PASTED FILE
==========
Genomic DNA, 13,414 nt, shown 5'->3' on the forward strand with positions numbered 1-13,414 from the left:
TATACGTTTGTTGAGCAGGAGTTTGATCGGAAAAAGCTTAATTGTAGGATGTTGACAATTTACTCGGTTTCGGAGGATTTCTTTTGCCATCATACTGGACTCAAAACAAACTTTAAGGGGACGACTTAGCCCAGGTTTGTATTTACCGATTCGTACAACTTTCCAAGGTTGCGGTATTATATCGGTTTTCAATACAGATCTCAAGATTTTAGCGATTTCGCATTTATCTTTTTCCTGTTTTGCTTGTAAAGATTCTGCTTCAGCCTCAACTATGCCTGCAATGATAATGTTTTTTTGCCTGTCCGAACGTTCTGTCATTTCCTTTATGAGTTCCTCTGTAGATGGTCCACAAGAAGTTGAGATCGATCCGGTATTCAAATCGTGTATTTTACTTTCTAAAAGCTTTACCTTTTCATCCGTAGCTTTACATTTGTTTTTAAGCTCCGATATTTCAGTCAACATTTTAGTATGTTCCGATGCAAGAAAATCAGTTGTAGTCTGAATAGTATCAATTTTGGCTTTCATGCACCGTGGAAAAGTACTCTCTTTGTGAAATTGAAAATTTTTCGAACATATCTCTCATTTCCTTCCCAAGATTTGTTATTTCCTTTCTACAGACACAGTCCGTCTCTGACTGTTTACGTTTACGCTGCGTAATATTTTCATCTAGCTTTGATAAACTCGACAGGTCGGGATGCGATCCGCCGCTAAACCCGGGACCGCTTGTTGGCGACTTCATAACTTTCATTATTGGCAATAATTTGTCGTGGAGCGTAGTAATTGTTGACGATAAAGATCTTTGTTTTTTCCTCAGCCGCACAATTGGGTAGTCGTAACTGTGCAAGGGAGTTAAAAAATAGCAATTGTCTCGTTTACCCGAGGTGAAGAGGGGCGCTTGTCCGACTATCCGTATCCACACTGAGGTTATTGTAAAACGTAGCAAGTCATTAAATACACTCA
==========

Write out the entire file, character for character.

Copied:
Genomic DNA, 13,414 nt, shown 5'->3' on the forward strand with positions numbered 1-13,414 from the left:
TATACGTTTGTTGAGCAGGAGTTTGATCGGAAAAAGCTTAATTGTAGGATGTTGACAATTTACTCGGTTTCGGAGGATTTCTTTTGCCATCATACTGGACTCAAAACAAACTTTAAGGGGACGACTTAGCCCAGGTTTGTATTTACCGATTCGTACAACTTTCCAAGGTTGCGGTATTATATCGGTTTTCAATACAGATCTCAAGATTTTAGCGATTTCGCATTTATCTTTTTCCTGTTTTGCTTGTAAAGATTCTGCTTCAGCCTCAACTATGCCTGCAATGATAATGTTTTTTTGCCTGTCCGAACGTTCTGTCATTTCCTTTATGAGTTCCTCTGTAGATGGTCCACAAGAAGTTGAGATCGATCCGGTATTCAAATCGTGTATTTTACTTTCTAAAAGCTTTACCTTTTCATCCGTAGCTTTACATTTGTTTTTAAGCTCCGATATTTCAGTCAACATTTTAGTATGTTCCGATGCAAGAAAATCAGTTGTAGTCTGAATAGTATCAATTTTGGCTTTCATGCACCGTGGAAAAGTACTCTCTTTGTGAAATTGAAAATTTTTCGAACATATCTCTCATTTCCTTCCCAAGATTTGTTATTTCCTTTCTACAGACACAGTCCGTCTCTGACTGTTTACGTTTACGCTGCGTAATATTTTCATCTAGCTTTGATAAACTCGACAGGTCGGGATGCGATCCGCCGCTAAACCCGGGACCGCTTGTTGGCGACTTCATAACTTTCATTATTGGCAATAATTTGTCGTGGAGCGTAGTAATTGTTGACGATAAAGATCTTTGTTTTTTCCTCAGCCGCACAATTGGGTAGTCGTAACTGTGCAAGGGAGTTAAAAAATAGCAATTGTCTCGTTTACCCGAGGTGAAGAGGGGCGCTTGTCCGACTATCCGTATCCACACTGAGGTTATTGTAAAACGTAGCAAGTCATTAAATACACTCA